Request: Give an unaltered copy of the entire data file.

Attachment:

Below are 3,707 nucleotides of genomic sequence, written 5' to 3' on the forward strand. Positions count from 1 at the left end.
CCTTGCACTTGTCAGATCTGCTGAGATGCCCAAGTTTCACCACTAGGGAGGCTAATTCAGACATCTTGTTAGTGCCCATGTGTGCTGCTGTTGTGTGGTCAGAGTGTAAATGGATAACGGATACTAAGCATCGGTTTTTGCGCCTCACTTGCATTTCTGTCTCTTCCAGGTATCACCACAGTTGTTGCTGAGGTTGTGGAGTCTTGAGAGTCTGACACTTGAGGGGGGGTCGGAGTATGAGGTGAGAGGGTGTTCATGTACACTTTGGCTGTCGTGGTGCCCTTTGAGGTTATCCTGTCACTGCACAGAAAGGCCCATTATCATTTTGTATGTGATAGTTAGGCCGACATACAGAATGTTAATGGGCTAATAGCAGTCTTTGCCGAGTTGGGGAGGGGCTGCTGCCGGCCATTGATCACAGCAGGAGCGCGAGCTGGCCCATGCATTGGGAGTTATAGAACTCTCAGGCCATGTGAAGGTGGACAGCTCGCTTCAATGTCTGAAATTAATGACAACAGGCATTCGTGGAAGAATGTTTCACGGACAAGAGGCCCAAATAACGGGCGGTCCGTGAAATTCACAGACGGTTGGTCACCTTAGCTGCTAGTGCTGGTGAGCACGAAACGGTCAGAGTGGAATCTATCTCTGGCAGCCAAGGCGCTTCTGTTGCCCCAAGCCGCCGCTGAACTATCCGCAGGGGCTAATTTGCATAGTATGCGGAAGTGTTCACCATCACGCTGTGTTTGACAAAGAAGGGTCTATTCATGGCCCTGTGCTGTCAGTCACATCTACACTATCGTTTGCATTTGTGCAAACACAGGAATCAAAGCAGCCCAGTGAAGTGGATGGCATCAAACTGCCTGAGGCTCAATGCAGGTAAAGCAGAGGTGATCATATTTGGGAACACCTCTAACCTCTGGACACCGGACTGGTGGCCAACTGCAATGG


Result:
Below are 3,707 nucleotides of genomic sequence, written 5' to 3' on the forward strand. Positions count from 1 at the left end.
CCTTGCACTTGTCAGATCTGCTGAGATGCCCAAGTTTCACCACTAGGGAGGCTAATTCAGACATCTTGTTAGTGCCCATGTGTGCTGCTGTTGTGTGGTCAGAGTGTAAATGGATAACGGATACTAAGCATCGGTTTTTGCGCCTCACTTGCATTTCTGTCTCTTCCAGGTATCACCACAGTTGTTGCTGAGGTTGTGGAGTCTTGAGAGTCTGACACTTGAGGGGGGGTCGGAGTATGAGGTGAGAGGGTGTTCATGTACACTTTGGCTGTCGTGGTGCCCTTTGAGGTTATCCTGTCACTGCACAGAAAGGCCCATTATCATTTTGTATGTGATAGTTAGGCCGACATACAGAATGTTAATGGGCTAATAGCAGTCTTTGCCGAGTTGGGGAGGGGCTGCTGCCGGCCATTGATCACAGCAGGAGCGCGAGCTGGCCCATGCATTGGGAGTTATAGAACTCTCAGGCCATGTGAAGGTGGACAGCTCGCTTCAATGTCTGAAATTAATGACAACAGGCATTCGTGGAAGAATGTTTCACGGACAAGAGGCCCAAATAACGGGCGGTCCGTGAAATTCACAGACGGTTGGTCACCTTAGCTGCTAGTGCTGGTGAGCACGAAACGGTCAGAGTGGAATCTATCTCTGGCAGCCAAGGCGCTTCTGTTGCCCCAAGCCGCCGCTGAACTATCCGCAGGGGCTAATTTGCATAGTATGCGGAAGTGTTCACCATCACGCTGTGTTTGACAAAGAAGGGTCTATTCATGGCCCTGTGCTGTCAGTCACATCTACACTATCGTTTGCATTTGTGCAAACACAGGAATCAAAGCAGCCCAGTGAAGTGGATGGCATCAAACTGCCTGAGGCTCAATGCAGGTAAAGCAGAGGTGATCATATTTGGGAACACCTCTAACCTCTGGACACCGGACTGGTGGCCAACTGCAATGG